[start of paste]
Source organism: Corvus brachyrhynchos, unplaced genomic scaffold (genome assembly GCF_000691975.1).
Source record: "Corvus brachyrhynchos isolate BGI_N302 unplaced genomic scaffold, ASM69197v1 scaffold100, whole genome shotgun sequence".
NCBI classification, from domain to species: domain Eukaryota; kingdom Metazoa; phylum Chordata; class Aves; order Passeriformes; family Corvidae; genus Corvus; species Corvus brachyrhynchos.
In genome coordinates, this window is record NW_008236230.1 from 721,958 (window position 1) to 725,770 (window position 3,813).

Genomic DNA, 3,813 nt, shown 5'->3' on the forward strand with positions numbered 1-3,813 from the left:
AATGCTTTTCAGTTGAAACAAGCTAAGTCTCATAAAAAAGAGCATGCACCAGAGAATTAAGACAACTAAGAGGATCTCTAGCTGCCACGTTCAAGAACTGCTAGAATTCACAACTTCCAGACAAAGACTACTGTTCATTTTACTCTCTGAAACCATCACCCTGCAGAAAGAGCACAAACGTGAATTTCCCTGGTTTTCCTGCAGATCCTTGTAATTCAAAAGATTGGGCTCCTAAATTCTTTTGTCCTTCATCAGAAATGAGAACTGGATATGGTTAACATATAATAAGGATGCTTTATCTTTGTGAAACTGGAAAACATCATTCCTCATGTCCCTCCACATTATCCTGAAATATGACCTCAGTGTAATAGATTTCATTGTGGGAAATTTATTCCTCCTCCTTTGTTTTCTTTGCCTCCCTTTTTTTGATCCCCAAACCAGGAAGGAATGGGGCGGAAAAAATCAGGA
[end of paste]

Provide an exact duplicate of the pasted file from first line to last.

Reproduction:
Source organism: Corvus brachyrhynchos, unplaced genomic scaffold (genome assembly GCF_000691975.1).
Source record: "Corvus brachyrhynchos isolate BGI_N302 unplaced genomic scaffold, ASM69197v1 scaffold100, whole genome shotgun sequence".
NCBI classification, from domain to species: domain Eukaryota; kingdom Metazoa; phylum Chordata; class Aves; order Passeriformes; family Corvidae; genus Corvus; species Corvus brachyrhynchos.
In genome coordinates, this window is record NW_008236230.1 from 721,958 (window position 1) to 725,770 (window position 3,813).

Genomic DNA, 3,813 nt, shown 5'->3' on the forward strand with positions numbered 1-3,813 from the left:
AATGCTTTTCAGTTGAAACAAGCTAAGTCTCATAAAAAAGAGCATGCACCAGAGAATTAAGACAACTAAGAGGATCTCTAGCTGCCACGTTCAAGAACTGCTAGAATTCACAACTTCCAGACAAAGACTACTGTTCATTTTACTCTCTGAAACCATCACCCTGCAGAAAGAGCACAAACGTGAATTTCCCTGGTTTTCCTGCAGATCCTTGTAATTCAAAAGATTGGGCTCCTAAATTCTTTTGTCCTTCATCAGAAATGAGAACTGGATATGGTTAACATATAATAAGGATGCTTTATCTTTGTGAAACTGGAAAACATCATTCCTCATGTCCCTCCACATTATCCTGAAATATGACCTCAGTGTAATAGATTTCATTGTGGGAAATTTATTCCTCCTCCTTTGTTTTCTTTGCCTCCCTTTTTTTGATCCCCAAACCAGGAAGGAATGGGGCGGAAAAAATCAGGA